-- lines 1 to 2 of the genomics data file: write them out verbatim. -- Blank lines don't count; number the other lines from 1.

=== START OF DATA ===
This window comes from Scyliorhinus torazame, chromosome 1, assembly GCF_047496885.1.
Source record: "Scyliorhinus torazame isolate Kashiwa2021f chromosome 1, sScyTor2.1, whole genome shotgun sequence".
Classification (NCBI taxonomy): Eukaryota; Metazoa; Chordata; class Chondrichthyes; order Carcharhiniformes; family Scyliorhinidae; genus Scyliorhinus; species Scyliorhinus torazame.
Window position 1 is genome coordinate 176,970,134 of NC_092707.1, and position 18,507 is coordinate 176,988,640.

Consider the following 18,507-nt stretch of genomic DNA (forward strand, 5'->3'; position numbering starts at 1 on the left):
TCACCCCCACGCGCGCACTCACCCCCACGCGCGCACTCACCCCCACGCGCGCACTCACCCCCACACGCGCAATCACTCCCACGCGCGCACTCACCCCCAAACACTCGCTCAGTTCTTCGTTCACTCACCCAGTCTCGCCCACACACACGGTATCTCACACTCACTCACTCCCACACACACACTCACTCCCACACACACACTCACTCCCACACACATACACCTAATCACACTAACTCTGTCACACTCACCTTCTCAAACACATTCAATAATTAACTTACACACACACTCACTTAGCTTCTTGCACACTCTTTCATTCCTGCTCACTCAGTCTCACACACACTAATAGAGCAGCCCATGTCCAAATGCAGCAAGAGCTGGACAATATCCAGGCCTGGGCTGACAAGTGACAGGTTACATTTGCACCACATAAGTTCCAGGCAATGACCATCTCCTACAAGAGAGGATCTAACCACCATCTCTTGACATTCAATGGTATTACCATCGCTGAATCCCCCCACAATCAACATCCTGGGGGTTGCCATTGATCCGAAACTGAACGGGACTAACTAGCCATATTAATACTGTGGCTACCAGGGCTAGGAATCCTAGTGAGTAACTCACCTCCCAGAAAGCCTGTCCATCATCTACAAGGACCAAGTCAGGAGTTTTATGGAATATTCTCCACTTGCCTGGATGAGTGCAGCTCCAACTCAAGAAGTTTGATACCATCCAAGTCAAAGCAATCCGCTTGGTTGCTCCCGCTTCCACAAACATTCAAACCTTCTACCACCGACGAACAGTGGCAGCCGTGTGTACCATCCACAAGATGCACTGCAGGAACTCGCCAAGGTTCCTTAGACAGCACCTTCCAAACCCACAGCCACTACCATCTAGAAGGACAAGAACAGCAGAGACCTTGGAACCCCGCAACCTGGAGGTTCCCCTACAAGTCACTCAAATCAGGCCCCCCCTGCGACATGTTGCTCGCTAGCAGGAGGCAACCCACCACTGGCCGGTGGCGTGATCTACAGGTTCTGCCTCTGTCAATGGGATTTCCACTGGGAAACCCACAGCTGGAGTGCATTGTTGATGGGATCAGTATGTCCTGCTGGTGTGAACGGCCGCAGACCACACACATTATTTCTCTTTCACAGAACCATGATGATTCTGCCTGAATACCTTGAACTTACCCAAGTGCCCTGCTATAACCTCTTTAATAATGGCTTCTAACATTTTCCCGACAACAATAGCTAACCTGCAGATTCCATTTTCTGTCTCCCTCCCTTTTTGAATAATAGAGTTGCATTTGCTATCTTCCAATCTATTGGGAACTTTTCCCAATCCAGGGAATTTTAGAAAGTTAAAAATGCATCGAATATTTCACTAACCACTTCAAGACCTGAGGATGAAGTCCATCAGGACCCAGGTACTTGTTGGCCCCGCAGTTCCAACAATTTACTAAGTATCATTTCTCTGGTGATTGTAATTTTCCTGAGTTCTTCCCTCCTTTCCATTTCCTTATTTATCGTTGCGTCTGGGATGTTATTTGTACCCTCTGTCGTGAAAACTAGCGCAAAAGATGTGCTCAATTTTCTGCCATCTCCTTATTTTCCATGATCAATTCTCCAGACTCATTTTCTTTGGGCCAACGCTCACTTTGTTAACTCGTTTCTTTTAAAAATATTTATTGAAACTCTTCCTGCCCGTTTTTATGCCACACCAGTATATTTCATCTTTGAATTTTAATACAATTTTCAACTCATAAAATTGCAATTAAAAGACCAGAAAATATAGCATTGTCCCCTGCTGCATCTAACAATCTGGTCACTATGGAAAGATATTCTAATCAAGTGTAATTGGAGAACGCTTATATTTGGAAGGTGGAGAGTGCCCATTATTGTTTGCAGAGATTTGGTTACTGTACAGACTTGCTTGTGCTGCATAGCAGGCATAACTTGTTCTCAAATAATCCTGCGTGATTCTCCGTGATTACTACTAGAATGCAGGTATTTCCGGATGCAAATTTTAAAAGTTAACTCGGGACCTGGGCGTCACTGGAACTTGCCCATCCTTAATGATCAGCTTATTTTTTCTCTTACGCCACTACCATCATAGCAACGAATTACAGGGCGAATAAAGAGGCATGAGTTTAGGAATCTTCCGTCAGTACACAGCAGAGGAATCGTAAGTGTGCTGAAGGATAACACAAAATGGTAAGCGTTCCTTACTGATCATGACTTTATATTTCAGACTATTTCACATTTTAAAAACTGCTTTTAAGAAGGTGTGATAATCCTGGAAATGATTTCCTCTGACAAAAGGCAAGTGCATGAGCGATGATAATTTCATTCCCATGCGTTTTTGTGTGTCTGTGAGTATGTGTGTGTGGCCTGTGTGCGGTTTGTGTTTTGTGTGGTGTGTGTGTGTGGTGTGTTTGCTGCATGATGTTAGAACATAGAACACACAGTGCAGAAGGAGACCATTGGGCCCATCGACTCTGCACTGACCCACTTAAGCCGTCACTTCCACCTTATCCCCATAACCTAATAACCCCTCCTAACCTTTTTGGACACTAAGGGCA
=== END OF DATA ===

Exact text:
This window comes from Scyliorhinus torazame, chromosome 1, assembly GCF_047496885.1.
Source record: "Scyliorhinus torazame isolate Kashiwa2021f chromosome 1, sScyTor2.1, whole genome shotgun sequence".